A trial looking at pazopanib for transitional cell urothelial tract cancer (PLUTO)

Cancer type:

Bladder cancer
Kidney cancer
Transitional cell cancer

Status:

Results

Phase:

Phase 2

This trial looked at pazopanib for transitional cell cancer of the urinary tract that either hadn’t gone away or came back after treatment with chemotherapy. The urinary tract includes the:

Cancer Research UK supported this trial.

More about this trial

The lining of the urinary tract is called the urothelium. It is made up of cells called transitional cells. Cancer that starts in these cells is called transitional cell cancer of the urothelial tract.

Paclitaxel is used to treat cancer of the urothelial tract that has either not gone away or that has come back after treatment. But unfortunately it doesn’t always work very well.

Pazopanib can help people with kidney cancer and researchers wanted to find out if it can help people with urothelial cancer.

Pazopanib is a type of targeted cancer drug called a tyrosine kinase inhibitor (TKI for short). TKIs block tyrosine kinase a chemical messenger that sends messages telling cells to divide and grow. Blocking the effect of tyrosine kinase may stop cancer cells growing.

The aims of this study were to find out:

  • if pazopanib was better than paclitaxel at treating urothelial cancer that  has come back or hadn’t gone away
  • more about the side effects 

Summary of results

The trial team found that pazopanib didn’t work any better than paclitaxel for people with transitional urothelial tract cancer that has either come back or hadn’t gone away after chemotherapy.

131 people took part in this phase 2 trial. It was a randomised trial. Everyone was put into 1 of 2 groups. Neither they nor their doctor chose which group they were in.

  • 66 people had pazopanib
  • 65 people had paclitaxel

PLUTO Diagram

The average follow up of people in the trial was 18 months.

The team looked at the average length of time people lived after treatment. They found it was:

  • just under 5 months for people who had pazopanib
  • 8 months for people who had paclitaxel

PLUTO Barchart

They also looked at the average length of time people were free of any sign of cancer after treatment. They found it was just over:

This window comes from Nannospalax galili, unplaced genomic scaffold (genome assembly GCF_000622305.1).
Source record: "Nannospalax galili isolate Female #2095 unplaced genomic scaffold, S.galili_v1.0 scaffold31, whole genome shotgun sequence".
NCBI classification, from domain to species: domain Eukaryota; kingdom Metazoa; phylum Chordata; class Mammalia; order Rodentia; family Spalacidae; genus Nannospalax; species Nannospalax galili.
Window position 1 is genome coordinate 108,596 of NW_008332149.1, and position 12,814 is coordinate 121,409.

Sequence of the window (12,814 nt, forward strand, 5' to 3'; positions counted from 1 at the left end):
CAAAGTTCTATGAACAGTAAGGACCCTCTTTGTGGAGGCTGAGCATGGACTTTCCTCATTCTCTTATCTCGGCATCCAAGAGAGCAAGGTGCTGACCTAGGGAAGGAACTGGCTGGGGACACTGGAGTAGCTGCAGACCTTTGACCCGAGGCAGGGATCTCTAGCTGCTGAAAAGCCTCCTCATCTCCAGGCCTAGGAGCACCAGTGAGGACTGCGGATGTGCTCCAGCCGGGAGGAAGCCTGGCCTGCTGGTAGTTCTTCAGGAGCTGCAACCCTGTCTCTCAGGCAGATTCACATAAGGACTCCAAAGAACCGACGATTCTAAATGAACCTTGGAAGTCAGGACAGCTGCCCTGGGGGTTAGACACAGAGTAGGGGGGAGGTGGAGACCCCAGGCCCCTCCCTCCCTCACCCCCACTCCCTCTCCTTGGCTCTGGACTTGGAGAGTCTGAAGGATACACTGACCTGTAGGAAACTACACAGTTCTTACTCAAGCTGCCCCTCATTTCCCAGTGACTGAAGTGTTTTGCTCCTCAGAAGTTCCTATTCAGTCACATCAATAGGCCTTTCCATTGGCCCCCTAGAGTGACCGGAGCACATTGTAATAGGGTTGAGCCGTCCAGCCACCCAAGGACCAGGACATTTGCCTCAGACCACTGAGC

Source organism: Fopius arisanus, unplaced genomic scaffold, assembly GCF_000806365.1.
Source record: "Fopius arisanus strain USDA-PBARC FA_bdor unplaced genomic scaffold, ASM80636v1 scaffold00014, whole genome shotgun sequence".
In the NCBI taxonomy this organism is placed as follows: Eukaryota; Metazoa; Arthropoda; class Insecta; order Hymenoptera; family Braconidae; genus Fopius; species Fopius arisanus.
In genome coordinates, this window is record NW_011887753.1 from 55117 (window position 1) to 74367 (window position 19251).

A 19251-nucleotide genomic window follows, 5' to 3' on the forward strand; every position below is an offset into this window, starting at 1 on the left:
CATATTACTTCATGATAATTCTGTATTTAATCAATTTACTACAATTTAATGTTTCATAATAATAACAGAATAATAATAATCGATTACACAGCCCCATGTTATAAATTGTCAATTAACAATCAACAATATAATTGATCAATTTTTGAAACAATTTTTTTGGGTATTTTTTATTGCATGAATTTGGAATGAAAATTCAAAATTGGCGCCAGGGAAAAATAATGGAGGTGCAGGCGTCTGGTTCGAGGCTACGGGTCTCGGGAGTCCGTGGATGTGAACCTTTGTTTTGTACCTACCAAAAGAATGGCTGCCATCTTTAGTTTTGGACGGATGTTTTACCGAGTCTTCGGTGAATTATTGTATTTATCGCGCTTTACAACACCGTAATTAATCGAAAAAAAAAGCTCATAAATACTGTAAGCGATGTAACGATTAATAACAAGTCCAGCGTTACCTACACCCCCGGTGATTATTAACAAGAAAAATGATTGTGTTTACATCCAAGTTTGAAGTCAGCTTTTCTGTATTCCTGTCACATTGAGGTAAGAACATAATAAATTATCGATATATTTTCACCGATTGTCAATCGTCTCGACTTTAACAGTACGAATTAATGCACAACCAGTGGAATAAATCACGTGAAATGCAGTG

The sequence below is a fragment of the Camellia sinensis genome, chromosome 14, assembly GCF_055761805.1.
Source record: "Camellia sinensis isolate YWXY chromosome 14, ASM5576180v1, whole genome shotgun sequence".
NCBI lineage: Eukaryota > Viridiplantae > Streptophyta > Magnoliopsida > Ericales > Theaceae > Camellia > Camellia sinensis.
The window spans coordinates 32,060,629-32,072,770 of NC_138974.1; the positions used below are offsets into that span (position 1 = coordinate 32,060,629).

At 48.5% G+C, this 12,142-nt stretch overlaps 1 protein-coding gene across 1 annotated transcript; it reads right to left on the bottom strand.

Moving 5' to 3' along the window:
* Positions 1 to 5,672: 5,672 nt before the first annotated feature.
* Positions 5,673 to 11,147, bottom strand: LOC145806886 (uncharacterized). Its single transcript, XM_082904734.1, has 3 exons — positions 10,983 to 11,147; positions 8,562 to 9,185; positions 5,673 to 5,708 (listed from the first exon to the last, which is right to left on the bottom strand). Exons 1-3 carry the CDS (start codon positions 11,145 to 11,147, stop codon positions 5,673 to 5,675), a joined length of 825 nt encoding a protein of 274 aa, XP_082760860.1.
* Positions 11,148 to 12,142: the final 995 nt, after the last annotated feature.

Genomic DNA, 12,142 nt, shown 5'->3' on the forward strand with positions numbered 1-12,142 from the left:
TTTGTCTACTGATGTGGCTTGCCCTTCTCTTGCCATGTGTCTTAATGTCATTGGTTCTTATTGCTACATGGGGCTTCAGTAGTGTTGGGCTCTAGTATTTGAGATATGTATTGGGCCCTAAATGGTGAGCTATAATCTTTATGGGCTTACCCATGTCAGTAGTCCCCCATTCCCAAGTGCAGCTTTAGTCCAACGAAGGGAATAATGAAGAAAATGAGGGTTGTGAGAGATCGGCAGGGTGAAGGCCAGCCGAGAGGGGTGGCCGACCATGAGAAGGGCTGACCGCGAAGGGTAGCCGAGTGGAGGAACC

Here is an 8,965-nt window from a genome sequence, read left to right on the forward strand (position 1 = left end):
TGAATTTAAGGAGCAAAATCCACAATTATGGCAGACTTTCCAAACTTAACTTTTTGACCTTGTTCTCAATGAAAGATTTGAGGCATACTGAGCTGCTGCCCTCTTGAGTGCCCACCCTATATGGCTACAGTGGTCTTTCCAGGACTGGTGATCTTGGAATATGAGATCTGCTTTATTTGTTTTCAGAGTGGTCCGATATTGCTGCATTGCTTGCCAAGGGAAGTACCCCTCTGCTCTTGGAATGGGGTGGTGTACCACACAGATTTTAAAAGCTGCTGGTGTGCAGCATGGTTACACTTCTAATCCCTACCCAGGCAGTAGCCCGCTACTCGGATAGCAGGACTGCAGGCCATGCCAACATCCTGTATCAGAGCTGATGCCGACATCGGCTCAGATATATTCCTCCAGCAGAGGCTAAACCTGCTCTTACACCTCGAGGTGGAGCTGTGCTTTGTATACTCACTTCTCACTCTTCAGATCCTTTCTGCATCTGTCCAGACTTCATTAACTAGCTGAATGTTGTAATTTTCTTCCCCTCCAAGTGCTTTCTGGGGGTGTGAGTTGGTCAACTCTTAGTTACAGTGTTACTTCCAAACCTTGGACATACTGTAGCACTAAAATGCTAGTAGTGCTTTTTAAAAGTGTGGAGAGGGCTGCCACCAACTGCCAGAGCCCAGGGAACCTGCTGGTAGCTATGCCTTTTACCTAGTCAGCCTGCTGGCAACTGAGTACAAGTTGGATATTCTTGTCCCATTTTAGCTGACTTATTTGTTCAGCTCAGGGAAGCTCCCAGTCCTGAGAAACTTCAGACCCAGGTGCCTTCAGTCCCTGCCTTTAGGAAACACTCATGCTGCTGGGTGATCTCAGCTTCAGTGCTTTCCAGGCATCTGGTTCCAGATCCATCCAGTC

• 3 months for people who had pazopanib
  • 4 months for people who had paclitaxel

When the Independent Data Monitoring Committee Open a glossary item that supervised the trial reviewed the early data they advised the trial team to close the trial. They advised this because there was no evidence that pazopanib worked any better than paclitaxel. 

The trial team concluded that this trial finally shows that pazopanib by itself shouldn’t be used for everyone with transitional urothelial tract cancer. And different approaches with pazopanib or similar drugs shouldn’t be excluded.

Also a personalised approach to treatment using a substance in the body (biomarker) shouldn’t be disregarded.

We have based this summary on information from the research team. The information they sent us has been reviewed by independent specialists (peer reviewed Open a glossary item) and published in a medical journal. The figures we quote above were provided by the trial team who did the research. We have not analysed the data ourselves.

Recruitment start:

Recruitment end:

How to join a clinical trial

Please note: In order to join a trial you will need to discuss it with your doctor, unless otherwise specified.

Please note - unless we state otherwise in the summary, you need to talk to your doctor about joining a trial.

Chief Investigator

Dr Robert J Jones
Prof Thomas Powles

Supported by

Cancer Research UK
Experimental Cancer Medicine Centre (ECMC)
NIHR Clinical Research Network: Cancer
University of Glasgow
NHS Greater Glasgow and Clyde
The Orchid Research Tissue Bank

Other information

This is Cancer Research UK trial number CRUKE/11/021

Questions about cancer? Contact our information nurses

Freephone 0808 800 4040

Last review date

CRUK internal database number:

8280

Please note - unless we state otherwise in the summary, you need to talk to your doctor about joining a trial.

Around 1 in 5 people take part in clinical trials

3 phases of trials

Around 1 in 5 people diagnosed with cancer in the UK take part in a clinical trial.

Last reviewed:

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